Among the issues still to be determined at trial: What additional penalties Trump might face, and what might happen with the multiple causes of action included in the attorney general's suit.

Oct 02, 6:43 AM EDT
Trump blasts judge ahead of trial

Former President Donald Trump stepped up his attacks on the judge overseeing and deciding his case, writing on Truth Social overnight that Justice Arthur Engoron should resign and be sanctioned for "abuse of power."

Similar to his earlier post, Trump focused on the alleged inflated value of Mar-a-Lago, in addition to an appellate decision that his lawyers unsuccessfully tried to use to limit the timeframe of the case.

Oct 02, 6:39 AM EDT
Trump says he will attend trial's opening

Former President Trump posted on his Truth Social platform Sunday night that he intends to attend the opening of the trial.

"See you in court -- Monday morning," he wrote in a post.

Earlier Sunday, multiple sources familiar with the decision told ABC News that Trump was expecting to attend.

Trump will have no speaking role in court on Monday, but it is anticipated that he'll return to the courthouse toward the end of the state's case when court records show he will be called as a witness.

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4 students among 5 shot at Morgan State University in Baltimore, police searching for suspect

Douglas Sacha/Getty Images

(BALTIMORE) -- Four students were among five people shot during Homecoming week at Morgan State University in Baltimore, police said.

The victims -- four men and one woman, between 18 and 22 years old -- all suffered non-life-threatening injuries, authorities said.

The gunfire broke out Tuesday night "on campus within the vicinity of the Murphy Fine Arts Center and Thurgood Marshall Hall," according to David Wilson, the president of the historically black university.

"It looks like a dispute between two smaller groups, and one individual was a target of two individuals who had weapons," Baltimore Police Commissioner Richard Worley said.

None of the five people shot were the intended target, he said.

Baltimore Mayor Brandon Scott added that it didn't appear that the shooting was racially motivated.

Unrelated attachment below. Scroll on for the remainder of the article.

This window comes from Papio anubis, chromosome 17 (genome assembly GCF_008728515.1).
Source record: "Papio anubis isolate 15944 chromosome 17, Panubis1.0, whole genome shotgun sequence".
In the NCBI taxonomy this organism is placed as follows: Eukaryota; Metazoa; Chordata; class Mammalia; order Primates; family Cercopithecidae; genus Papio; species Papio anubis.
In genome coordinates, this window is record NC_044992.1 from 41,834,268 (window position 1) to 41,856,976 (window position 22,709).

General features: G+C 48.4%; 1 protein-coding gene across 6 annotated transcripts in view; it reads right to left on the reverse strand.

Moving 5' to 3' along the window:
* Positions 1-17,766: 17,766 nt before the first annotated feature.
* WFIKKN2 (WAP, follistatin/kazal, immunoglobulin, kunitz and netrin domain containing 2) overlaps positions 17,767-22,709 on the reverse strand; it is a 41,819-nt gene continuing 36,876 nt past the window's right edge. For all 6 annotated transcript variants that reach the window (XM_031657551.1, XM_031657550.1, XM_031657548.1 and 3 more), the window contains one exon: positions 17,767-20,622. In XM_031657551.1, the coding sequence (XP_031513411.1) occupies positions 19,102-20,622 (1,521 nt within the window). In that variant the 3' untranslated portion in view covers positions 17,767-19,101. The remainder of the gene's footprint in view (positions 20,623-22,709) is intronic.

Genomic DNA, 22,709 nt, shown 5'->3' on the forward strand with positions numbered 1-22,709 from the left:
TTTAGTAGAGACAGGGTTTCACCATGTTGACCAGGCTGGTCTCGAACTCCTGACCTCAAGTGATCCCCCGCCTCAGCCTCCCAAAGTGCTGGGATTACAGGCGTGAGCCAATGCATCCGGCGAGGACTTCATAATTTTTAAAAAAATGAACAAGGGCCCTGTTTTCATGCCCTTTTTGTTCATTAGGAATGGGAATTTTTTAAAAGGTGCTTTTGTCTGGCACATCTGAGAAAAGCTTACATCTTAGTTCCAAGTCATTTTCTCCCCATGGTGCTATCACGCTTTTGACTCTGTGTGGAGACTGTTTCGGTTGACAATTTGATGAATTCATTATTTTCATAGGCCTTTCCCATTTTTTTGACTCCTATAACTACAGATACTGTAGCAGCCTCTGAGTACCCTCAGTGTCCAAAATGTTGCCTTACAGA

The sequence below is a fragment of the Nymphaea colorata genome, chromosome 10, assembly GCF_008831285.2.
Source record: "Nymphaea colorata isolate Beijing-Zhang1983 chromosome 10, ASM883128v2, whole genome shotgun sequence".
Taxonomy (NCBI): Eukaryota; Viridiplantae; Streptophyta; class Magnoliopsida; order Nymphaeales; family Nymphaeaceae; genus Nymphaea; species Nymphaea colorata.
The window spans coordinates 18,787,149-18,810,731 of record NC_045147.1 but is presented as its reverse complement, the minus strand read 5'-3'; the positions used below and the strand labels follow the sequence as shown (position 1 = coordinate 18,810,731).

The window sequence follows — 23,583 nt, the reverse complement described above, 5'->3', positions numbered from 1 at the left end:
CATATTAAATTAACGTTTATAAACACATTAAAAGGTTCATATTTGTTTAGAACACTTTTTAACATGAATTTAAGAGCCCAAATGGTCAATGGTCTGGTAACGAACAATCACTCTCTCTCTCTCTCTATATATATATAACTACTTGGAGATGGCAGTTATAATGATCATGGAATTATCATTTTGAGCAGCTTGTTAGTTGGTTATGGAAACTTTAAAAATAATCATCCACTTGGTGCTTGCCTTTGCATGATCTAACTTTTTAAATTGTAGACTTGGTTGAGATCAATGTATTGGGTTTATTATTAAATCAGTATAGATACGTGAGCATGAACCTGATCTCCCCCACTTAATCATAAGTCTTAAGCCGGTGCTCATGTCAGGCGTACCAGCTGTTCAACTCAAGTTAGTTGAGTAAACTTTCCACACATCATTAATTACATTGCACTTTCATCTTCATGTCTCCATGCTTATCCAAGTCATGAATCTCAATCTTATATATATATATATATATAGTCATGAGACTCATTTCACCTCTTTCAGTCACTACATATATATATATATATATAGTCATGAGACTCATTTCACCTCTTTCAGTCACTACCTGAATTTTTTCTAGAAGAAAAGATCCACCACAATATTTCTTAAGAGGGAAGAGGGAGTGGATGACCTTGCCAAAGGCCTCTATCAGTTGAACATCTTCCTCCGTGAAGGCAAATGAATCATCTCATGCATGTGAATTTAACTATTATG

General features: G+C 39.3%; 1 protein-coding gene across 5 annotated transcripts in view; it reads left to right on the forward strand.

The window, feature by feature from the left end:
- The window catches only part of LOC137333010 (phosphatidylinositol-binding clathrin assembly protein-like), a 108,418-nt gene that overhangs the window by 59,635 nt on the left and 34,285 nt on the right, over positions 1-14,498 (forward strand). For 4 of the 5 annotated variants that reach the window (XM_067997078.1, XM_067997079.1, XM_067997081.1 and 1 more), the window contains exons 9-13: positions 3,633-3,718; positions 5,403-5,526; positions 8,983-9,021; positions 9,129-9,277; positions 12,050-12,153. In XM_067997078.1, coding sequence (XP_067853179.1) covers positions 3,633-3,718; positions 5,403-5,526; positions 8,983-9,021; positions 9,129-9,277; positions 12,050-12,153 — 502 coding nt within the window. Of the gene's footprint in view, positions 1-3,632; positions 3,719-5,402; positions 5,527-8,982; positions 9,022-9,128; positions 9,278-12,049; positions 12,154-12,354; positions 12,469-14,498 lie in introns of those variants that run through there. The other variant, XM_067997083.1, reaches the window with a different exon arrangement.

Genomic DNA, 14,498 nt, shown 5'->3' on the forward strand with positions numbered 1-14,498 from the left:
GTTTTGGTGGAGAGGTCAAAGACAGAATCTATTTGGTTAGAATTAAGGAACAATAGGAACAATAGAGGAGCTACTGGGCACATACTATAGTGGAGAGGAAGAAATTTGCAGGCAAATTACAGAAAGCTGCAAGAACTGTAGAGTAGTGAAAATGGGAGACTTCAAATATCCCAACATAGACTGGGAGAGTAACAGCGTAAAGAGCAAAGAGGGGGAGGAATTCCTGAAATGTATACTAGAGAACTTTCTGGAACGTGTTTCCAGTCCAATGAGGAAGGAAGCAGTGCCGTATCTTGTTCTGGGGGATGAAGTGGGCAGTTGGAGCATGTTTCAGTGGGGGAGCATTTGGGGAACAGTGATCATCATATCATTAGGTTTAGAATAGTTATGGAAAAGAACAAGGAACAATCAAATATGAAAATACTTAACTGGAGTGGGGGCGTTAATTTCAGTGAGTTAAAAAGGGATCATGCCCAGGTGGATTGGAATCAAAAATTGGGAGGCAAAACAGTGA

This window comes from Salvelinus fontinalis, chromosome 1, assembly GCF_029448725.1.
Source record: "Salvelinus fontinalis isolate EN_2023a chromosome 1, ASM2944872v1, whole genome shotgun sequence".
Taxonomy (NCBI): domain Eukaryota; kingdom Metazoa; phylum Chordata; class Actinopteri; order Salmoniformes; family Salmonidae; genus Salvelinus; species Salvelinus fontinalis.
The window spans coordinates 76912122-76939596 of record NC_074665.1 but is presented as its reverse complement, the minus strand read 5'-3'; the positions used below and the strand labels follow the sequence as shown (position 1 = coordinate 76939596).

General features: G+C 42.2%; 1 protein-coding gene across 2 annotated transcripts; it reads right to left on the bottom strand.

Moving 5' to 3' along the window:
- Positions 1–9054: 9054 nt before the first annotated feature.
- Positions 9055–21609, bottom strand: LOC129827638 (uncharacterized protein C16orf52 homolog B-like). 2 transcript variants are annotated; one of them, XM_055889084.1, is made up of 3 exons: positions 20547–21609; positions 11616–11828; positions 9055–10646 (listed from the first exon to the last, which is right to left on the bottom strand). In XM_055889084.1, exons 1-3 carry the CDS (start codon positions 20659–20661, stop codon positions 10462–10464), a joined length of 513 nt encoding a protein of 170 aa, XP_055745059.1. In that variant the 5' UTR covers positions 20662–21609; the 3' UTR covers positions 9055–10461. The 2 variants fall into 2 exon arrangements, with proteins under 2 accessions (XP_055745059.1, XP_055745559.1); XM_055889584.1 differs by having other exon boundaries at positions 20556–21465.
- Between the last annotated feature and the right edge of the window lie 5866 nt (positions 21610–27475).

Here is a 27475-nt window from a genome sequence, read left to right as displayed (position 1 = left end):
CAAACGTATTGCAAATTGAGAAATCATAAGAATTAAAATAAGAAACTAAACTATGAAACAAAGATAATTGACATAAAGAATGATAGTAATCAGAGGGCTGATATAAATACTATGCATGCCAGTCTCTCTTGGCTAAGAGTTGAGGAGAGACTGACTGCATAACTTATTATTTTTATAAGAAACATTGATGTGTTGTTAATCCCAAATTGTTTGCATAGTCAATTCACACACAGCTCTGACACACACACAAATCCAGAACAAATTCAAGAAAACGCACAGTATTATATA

Christian Gatlin, a 20-year-old junior, was on the second floor of the student center when he heard what he thought was fireworks, but now assumes was a "faint gunshot."

"We just saw people running," Gatlin told ABC News. "It was just chaotic."

"Everybody just starting screaming and alerting people next to them that there was an active shooter and to brace ourselves," student Shawn Pollard said.

Freshman Anaiah Pamplin said she was sitting in the cafeteria when she heard four pops.

"It didn't really register at first until I saw people duck and run. Then I ran to the back of the cafeteria," she said. "I was just in shock."

Just before midnight, police said on social media that the incident was no longer being considered an active shooter situation. Half an hour later, Morgan State University said the shelter-in-place order on campus had been lifted.

No arrests have been made.

"They cleared every single floor twice," Worley said. "After that, when we realized the campus is most likely safe, and we opened it back up because the shooter was nowhere around that we could find."

Freshman James Fitzgerald was doing math homework in his dorm when the school went on lockdown.

"When the SWAT [officers] came at my door, you don't know if that was the shooter or not. So when I saw the flashlight, that really scared me," he said. "I just prayed."

"It was terrifying because I'm away from home," student Irmani-Maure Beauvais said.

The mayor said, "The entire city of Baltimore's heart aches for the Morgan community, for these victims and their families and for our city as a whole."

He called for "national action, especially from Congress."

Morgan State said classes are canceled Wednesday out of an abundance of caution.

This week is Morgan State's Homecoming. Wilson said he had just left the coronation of Mr. & Ms. Morgan State University when he learned of the shooting.